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Choices Limited For Cleveland Catholics Who Object To J&J Vaccine

St. Colman Church is a Catholic Church on Cleveland's West Side. [Lisa Ryan / ideastream]
St. Colman Church is a Catholic Church on Cleveland's west side. [Lisa Ryan / ideastream]

This week, Catholic leaders expressed moral concerns about the Johnson & Johnson COVID-19 vaccine because it was produced in part using fetal cell lines from an abortion. They say Catholics should first opt for Pfizer or Moderna vaccines, which also used a fetal cell line in research, but not in production.

But in Northeast Ohio, and in most of the rest of the world, there isn’t much of an option, said Father Joseph Koopman of the Catholic Diocese of Cleveland.

“If we had a choice, encourage the faithful as I have been, to consider taking the Pfizer, Moderna over the Johnson & Johnson. But it looks as if that choice might not exist,” he said.

Dr. Robyn Strosaker, chief operating officer of University Hospitals, said UH will try to work with patients’ preferences, but they can’t control what kind of vaccines they get from the state.

“We do let all of our patients know what kind of vaccine they’re going to get at the time of scheduling,” she said. “If the patient did not want the Johnson & Johnson vaccine, if we had another option, we would certainly be happy to accommodate that if we could.”

The hospital system has not seen people requesting one vaccine over another yet, she said, but has not yet offered the Johnson & Johnson vaccine. Those will be included for the first time this weekend.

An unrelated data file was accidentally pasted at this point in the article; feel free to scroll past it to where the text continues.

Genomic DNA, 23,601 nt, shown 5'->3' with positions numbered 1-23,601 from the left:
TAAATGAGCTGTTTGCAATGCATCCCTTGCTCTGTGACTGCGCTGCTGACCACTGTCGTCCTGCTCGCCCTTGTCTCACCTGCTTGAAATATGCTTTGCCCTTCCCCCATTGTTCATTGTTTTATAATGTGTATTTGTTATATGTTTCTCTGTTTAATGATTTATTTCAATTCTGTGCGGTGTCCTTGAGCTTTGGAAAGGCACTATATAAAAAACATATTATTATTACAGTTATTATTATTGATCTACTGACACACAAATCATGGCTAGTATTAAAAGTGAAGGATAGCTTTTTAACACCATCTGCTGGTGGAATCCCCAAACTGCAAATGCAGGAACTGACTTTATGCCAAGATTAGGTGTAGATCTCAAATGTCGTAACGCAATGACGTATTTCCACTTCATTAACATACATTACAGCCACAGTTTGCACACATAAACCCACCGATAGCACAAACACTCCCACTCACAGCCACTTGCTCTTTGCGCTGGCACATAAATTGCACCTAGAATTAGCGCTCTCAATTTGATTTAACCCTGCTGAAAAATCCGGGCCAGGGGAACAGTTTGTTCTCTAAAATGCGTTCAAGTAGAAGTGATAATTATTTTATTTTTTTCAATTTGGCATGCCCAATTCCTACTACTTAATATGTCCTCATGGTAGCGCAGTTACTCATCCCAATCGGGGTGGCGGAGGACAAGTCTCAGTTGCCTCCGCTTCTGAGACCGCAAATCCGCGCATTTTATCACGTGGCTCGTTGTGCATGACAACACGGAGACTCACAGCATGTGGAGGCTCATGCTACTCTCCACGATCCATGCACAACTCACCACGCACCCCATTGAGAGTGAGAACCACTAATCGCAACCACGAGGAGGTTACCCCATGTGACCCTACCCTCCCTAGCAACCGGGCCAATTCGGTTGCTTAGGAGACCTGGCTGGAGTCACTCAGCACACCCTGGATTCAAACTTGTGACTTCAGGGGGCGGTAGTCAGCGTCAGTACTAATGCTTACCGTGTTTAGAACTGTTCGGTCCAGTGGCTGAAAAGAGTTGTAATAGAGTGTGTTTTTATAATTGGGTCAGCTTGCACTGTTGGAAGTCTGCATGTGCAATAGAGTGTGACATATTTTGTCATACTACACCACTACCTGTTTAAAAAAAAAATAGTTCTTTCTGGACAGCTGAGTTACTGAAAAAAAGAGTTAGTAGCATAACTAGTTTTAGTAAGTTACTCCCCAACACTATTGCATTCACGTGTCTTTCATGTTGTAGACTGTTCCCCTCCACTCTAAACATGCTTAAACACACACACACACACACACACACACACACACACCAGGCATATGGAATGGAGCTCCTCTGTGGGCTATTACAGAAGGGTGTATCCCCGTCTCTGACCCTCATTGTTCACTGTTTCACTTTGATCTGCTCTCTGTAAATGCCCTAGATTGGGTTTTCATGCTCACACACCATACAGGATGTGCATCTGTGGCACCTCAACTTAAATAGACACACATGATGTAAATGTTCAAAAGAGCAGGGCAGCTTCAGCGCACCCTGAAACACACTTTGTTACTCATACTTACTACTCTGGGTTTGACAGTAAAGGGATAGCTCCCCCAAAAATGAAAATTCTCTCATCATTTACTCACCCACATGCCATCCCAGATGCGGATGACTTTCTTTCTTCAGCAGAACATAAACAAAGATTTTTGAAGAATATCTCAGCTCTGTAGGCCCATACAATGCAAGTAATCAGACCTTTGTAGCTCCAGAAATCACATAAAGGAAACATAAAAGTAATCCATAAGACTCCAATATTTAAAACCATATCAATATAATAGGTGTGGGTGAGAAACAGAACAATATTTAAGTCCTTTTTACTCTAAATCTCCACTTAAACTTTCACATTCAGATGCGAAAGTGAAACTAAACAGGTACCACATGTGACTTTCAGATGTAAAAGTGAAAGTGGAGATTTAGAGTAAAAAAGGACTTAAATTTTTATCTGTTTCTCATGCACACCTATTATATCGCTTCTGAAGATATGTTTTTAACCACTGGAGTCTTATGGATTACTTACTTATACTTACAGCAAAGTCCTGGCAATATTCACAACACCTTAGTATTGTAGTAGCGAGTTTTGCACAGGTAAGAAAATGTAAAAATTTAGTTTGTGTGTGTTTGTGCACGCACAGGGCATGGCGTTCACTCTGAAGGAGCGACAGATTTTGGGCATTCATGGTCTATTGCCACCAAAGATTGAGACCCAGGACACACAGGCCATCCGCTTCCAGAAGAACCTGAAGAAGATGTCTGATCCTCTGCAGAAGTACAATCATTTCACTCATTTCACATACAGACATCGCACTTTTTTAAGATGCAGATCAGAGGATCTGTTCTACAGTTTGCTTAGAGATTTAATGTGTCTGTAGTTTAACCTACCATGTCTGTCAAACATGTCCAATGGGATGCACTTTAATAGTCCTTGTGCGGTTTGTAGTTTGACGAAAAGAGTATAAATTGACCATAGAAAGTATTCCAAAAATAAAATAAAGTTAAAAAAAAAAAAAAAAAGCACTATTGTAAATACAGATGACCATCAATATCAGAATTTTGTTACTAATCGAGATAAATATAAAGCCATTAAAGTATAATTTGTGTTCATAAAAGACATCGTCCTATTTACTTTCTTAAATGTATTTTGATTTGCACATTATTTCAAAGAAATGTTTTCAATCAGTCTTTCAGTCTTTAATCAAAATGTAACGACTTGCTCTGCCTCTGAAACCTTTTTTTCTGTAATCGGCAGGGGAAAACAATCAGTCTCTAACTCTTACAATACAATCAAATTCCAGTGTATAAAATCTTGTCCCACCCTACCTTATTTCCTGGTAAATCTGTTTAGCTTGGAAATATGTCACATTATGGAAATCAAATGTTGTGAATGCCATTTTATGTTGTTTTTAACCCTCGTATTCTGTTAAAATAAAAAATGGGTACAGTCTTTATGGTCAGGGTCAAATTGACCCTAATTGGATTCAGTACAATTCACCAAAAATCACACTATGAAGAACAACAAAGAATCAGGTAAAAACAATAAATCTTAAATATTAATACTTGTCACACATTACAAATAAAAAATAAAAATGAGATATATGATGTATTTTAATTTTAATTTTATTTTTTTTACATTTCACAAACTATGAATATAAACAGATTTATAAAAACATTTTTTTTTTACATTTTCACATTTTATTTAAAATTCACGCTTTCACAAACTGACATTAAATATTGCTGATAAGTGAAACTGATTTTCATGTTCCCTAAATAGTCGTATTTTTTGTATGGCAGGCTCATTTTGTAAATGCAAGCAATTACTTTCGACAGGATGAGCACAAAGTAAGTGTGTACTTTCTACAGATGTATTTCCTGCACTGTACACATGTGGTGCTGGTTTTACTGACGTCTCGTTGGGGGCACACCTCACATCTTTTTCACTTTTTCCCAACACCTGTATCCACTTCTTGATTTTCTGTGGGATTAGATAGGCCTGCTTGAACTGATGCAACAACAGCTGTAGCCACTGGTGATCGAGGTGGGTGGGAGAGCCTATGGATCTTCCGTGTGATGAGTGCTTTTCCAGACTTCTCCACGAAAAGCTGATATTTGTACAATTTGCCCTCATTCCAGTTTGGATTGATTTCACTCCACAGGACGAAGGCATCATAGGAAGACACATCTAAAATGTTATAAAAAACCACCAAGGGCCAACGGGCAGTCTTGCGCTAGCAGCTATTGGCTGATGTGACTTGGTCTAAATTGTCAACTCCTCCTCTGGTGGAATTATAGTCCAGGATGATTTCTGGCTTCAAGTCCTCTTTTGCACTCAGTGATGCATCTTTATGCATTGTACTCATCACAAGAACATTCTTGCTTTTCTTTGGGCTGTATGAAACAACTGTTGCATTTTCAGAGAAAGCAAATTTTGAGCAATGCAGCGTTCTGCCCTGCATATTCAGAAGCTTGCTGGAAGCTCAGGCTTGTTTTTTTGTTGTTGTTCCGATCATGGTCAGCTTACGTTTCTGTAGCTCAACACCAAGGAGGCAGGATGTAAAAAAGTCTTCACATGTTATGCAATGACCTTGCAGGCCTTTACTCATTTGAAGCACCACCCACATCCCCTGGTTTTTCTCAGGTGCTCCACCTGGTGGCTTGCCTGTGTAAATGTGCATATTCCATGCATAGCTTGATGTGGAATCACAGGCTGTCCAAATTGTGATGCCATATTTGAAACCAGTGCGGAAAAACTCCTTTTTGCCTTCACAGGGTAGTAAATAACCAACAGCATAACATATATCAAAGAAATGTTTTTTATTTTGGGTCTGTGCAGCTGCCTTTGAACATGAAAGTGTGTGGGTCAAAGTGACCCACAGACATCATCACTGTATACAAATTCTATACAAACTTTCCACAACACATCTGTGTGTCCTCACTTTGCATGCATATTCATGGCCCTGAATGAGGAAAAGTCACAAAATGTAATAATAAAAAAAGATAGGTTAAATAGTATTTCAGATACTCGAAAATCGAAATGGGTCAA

UH is currently vaccinating people in the 1B group, which includes some those with severe medical conditions. People in the 1C group, which includes pregnant women, are now being preregistered.

Ohio hospitals learn each week which vaccines they will get from the state, said Maureen Nagg, a spokesperson for St. Vincent Charity Medical Center, a faith-based hospital started by the Catholic Church in 1865.

Nagg said St. Vincent follows the direction and guidance of the Catholic Church and will continue to administer all three brands of the vaccine, depending on what the state provides each week.

If anyone objects to the kind of vaccine available, they will be rescheduled to a time when they can receive a different brand, she said.

Koopman said that while he objects to the use of a line of cells from an abortion in any research, development or production of a vaccine, he will balance other Catholic principles – like charity – when making his decision.

“I’m still in a position where I’m around a lot more vulnerable people, and so that definitely weighs on me,” he said.

He says he’s not sure if this will cause Northeast Ohio Catholics to avoid the Johnson & Johnson vaccine, but he emphasized that it’s their personal decision.

Infections disease specialist Dr. James Lawler of Nebraska Medicine, a hospital system based in Omaha, said none of the COVID-19 vaccines contain any aborted fetal cells.

The Johnson & Johnson vaccine was produced using cells that are descended from tissue taken from a 1985 elective abortion. Pfizer and Moderna also used fetal cell lines in their research, but not in production.   

Lawler wrote on the Nebraska Medical web site: “Current fetal cell lines are thousands of generations removed from the original fetal tissue.”

lisa.ryan@ideastream.org | 216-916-6158